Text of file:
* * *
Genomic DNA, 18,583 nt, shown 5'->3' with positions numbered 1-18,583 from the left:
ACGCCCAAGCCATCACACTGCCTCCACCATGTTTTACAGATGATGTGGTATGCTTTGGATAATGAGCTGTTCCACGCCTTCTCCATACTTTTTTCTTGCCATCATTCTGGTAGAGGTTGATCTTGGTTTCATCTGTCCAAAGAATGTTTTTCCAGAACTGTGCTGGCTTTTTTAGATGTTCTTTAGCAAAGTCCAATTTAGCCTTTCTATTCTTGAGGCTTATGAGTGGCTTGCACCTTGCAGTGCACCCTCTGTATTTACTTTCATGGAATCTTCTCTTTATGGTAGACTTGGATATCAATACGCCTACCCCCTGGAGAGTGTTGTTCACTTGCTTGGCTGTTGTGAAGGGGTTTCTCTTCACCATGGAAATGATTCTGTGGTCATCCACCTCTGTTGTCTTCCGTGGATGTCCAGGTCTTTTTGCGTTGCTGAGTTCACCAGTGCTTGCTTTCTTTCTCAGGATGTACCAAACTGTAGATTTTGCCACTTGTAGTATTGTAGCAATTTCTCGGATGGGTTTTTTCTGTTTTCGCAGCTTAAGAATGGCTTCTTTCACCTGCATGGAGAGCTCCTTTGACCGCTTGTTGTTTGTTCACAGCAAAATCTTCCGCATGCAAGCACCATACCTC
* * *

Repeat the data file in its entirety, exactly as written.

Genomic DNA, 18,583 nt, shown 5'->3' with positions numbered 1-18,583 from the left:
ACGCCCAAGCCATCACACTGCCTCCACCATGTTTTACAGATGATGTGGTATGCTTTGGATAATGAGCTGTTCCACGCCTTCTCCATACTTTTTTCTTGCCATCATTCTGGTAGAGGTTGATCTTGGTTTCATCTGTCCAAAGAATGTTTTTCCAGAACTGTGCTGGCTTTTTTAGATGTTCTTTAGCAAAGTCCAATTTAGCCTTTCTATTCTTGAGGCTTATGAGTGGCTTGCACCTTGCAGTGCACCCTCTGTATTTACTTTCATGGAATCTTCTCTTTATGGTAGACTTGGATATCAATACGCCTACCCCCTGGAGAGTGTTGTTCACTTGCTTGGCTGTTGTGAAGGGGTTTCTCTTCACCATGGAAATGATTCTGTGGTCATCCACCTCTGTTGTCTTCCGTGGATGTCCAGGTCTTTTTGCGTTGCTGAGTTCACCAGTGCTTGCTTTCTTTCTCAGGATGTACCAAACTGTAGATTTTGCCACTTGTAGTATTGTAGCAATTTCTCGGATGGGTTTTTTCTGTTTTCGCAGCTTAAGAATGGCTTCTTTCACCTGCATGGAGAGCTCCTTTGACCGCTTGTTGTTTGTTCACAGCAAAATCTTCCGCATGCAAGCACCATACCTC